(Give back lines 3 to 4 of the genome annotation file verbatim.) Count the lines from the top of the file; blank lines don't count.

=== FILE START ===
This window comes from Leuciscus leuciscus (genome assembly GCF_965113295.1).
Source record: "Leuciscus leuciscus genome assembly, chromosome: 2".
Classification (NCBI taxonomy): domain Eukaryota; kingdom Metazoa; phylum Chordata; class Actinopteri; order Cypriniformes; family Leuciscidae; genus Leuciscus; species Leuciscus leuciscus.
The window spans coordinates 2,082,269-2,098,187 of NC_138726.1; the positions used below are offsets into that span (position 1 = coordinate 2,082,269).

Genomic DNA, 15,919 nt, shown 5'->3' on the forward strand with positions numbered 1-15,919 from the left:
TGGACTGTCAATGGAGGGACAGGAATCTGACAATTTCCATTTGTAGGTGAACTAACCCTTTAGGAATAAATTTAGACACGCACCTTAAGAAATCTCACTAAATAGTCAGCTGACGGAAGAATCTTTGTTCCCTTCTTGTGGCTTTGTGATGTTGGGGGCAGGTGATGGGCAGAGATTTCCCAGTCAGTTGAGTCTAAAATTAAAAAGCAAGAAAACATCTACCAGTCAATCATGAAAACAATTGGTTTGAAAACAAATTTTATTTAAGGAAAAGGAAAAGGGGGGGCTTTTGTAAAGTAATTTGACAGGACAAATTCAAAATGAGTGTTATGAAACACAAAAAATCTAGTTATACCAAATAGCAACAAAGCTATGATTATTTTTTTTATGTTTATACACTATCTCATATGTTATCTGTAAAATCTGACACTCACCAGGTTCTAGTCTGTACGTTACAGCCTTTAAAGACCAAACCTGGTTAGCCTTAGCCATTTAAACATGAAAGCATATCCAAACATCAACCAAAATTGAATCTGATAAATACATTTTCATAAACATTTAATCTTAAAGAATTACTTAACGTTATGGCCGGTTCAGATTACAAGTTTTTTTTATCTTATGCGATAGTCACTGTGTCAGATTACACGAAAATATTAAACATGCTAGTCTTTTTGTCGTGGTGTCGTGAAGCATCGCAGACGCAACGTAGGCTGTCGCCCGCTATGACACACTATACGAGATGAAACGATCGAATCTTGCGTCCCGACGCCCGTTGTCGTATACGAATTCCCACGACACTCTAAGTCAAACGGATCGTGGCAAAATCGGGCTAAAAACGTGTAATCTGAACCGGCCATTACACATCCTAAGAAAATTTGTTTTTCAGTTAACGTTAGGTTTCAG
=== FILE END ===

Classification (NCBI taxonomy): domain Eukaryota; kingdom Metazoa; phylum Chordata; class Actinopteri; order Cypriniformes; family Leuciscidae; genus Leuciscus; species Leuciscus leuciscus.
The window spans coordinates 2,082,269-2,098,187 of NC_138726.1; the positions used below are offsets into that span (position 1 = coordinate 2,082,269).